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Vienna Unveiled

Schönbrunn (meaning “fair spring”) Palace was given its name by Emperor Matthias who came across a spring of water on the palace grounds while he was out hunting in 1612. Although the estate dates back to the Middle Ages, it is more commonly known for being the residence of Austrian’s emperors for centuries (source).

front view at night
An evening view of the front of Schönbrunn.
The other side of Schönbrunn, where the gardens begin.

We were able to tour 40 of the palace’s 1,441 rooms, however, we weren’t allowed to take any pictures so, unfortunately, we only have photos from the outside.

The Gloriette
The Gloriette (in featured photo as well) was built in 1568 and sits at the top of the hill behind Schönbrunn.

Presently, Schönbrunn Palace is a great place to go for a walk or run in the gardens, as many people regularly do. Over our 3 month stay in Vienna, we visited the palace several times.

The gardens are quite expansive and there is even a zoo on the property.
Hiking up to The Gloriette; the view from halfway up the hill.

St. Stephen’s Cathedral is another prominent place and is located in the center of Old Town Vienna. It was originally constructed in 1137, but has since then expanded. Some sections have been rebuilt after fires and WWII damaged the old church. Even so, it has maintained a very Romanesque and Gothic architectural style (source).

St. Stephen’s Cathedral – this picture was hard to nab, due to this being a very common destination for tourists.
Climbing the 343 steps up the tower of St. Stephen’s. This very narrow and dark stairway felt pretty medieval.
The view from the top of St. Stephen’s Cathedral.

In addition to the history and old buildings, Vienna is unique in that there are many narrow pathways/oddly shaped streets, romantic vine covered buildings, secret corners, and hidden courtyards for people like us to find. On occasion, we intentionally went out just to locate some of these more concealed corners of Vienna.

Be there or be square…or rectangle.
Narrow streets and tall buildings gave us the feeling of being inside, even though we weren’t.
A tiny shop, hidden in a courtyard surrounded by apartments.
We encountered many places like this: open areas enveloped by buildings, walls, or landscape.

Besides finding unique areas of Vienna, we also sought out nature. About 1 hour north of Vienna were many vineyards that we traveled to at least 3 different times.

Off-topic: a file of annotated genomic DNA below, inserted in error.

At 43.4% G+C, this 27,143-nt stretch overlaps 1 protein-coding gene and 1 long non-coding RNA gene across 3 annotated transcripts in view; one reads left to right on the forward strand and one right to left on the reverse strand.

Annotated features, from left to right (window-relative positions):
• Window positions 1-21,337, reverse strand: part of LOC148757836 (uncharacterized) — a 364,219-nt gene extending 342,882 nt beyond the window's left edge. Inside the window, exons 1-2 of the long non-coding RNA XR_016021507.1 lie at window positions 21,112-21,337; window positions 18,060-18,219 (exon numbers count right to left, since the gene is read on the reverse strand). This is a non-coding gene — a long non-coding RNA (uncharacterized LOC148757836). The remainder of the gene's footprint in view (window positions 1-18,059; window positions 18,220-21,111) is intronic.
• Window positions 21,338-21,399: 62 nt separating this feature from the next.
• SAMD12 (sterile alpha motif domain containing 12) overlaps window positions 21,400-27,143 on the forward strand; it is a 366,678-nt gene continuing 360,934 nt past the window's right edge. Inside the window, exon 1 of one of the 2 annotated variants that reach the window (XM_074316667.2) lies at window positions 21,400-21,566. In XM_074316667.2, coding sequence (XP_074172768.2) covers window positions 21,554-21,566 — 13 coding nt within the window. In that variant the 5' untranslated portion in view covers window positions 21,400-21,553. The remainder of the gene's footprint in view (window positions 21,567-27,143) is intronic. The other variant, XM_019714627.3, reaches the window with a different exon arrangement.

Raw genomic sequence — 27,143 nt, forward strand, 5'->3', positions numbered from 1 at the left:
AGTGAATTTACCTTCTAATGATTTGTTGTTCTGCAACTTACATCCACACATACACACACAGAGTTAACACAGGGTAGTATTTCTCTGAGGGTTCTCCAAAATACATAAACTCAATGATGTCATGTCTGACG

The vineyards at sunset.
We may or may not have stolen a grape or two during these visits.

Not far from the vineyards was a small village near the town of Klosterneuburg, which we quickly fell in love with for its authentic styles, pizza, and chiming bell towers.

cute town
There was a homey feel about this town.
A quaint restaurant near Klosterneuburg.

Although we were mostly interested in the touristic aspects of Vienna, it also had a very modern side once we left the Old Town.

Contemporary Vienna
On a walk through Vienna’s modern side, a great view of The Danube River can be seen.

The city is pretty big with a population of nearly 2 million, so it is probably important to have a little bit of everything. I suppose this is one of the reasons it is considered the most liveable city in the world.

Not necessarily the “modern side” of Vienna, but there’s botanical gardens and farmers’ markets to the left, with one of Vienna’s many parks to the right.

We made some of our favorite international memories in Vienna, the city of dreams, music, and coffee, and we definitely hope to go back again someday soon.

Until next time, Vienna.

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Post Author
Hi! I'm originally from the the midwestern part of the U.S. and I love to see, experience, and learn new things as I travel around the world with my husband, Hunter. We hope you enjoy following our adventures!


1 Comment
  1. posted by
    Mike and Debbie
    Feb 23, 2019 Reply

    Vienna certainly was an interesting, beautiful, and inviting place to visit! We certainly see from this blog why you’d like to return!

    Thanks for sharing!

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